Mostly… fixed income and cross product eTrading

November 30, 2006

Bond market resists algorithmic trading

Filed under: etrading, OMS / EMS — holky @ 2:59 pm

efinancialnews and fixfortechies says that Participants expect growth of automated execution in equities and foreign exchange to tip over into other asset classes, and also points out that while the use of algorithms to automatically execute trades is thriving in equity and derivatives markets, fixed income trading has failed to follow suit.

It’s no surprise the article predicts that customers will utilise algorithms for government bonds before credit (my latest 2c on e- Credit in this waratah post),  and that the fixed income algos move will only occur as a “next step” after the buyside conquer using their algos for foreign exchange. 

But while the buyside use is clearly still some way off, the efn article quoted Apama to show that sellside are already using algos in their pricing and quoting .. “receiving requests for quotes, analysing all the streams of information and then calculating pricing on the fly is becoming more established within our customer base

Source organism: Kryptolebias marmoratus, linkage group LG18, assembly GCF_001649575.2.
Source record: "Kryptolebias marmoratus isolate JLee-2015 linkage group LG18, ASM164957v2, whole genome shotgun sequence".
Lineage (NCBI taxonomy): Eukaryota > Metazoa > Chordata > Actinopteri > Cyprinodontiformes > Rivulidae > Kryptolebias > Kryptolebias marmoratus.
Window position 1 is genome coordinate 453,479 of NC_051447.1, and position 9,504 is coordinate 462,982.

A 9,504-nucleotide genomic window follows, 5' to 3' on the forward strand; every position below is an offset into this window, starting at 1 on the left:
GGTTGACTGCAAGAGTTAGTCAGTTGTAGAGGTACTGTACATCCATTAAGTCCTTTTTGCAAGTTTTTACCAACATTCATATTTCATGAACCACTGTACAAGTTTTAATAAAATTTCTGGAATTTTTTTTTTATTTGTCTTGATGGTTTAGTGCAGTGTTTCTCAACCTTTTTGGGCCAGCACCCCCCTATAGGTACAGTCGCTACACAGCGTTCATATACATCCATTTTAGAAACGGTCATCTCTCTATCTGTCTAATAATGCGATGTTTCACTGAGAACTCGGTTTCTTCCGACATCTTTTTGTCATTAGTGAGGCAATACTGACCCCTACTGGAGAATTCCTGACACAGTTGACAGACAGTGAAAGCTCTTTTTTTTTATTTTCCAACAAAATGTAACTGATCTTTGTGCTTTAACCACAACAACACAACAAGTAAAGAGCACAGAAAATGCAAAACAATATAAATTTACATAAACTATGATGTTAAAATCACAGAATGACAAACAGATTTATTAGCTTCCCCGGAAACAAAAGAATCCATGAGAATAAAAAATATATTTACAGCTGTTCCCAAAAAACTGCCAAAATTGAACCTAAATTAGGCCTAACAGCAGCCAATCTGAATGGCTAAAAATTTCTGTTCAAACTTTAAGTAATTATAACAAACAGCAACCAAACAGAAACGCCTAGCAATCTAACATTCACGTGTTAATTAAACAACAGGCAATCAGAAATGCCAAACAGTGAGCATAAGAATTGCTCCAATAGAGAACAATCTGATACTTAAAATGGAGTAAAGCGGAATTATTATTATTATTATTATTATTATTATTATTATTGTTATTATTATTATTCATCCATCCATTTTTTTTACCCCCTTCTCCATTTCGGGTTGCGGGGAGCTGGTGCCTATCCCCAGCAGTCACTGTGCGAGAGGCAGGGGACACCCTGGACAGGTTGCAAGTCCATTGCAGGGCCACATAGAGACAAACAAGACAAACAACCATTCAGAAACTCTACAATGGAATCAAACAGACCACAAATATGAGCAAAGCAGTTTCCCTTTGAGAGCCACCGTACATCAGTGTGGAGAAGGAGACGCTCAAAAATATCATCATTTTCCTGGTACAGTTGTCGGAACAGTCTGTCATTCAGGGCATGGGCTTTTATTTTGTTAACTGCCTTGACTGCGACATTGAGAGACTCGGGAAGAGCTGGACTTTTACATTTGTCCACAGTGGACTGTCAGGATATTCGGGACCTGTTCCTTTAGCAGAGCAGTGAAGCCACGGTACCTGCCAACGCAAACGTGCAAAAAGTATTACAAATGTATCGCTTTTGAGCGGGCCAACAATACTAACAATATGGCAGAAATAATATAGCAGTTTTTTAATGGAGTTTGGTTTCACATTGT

The mention of RFQs leapt out at me. Sticking to the existing RFQ model (i.e. “whats your price for this size in this specific security?”) surely means buyside never get to fully utilise algorithms for fixed incomeIf the buyside algo machine has to make its stock selection before doing price inquiry then surely it’s going to spend a fair amount of time spinning its wheels reqeusting and re-requesting executable prices, based on the indicatives it has used in working out that it is interested enough to request a firm price.   It of course then also needs to send RFQ for every security that meets the criteria it is seeking (cpn, mty, drn, issuer, sector, …. and many more).  So are the platforms and dealers really going to be able to deal with the number of “open” RFQs increasing exponentially just because an algo box has been plugged in?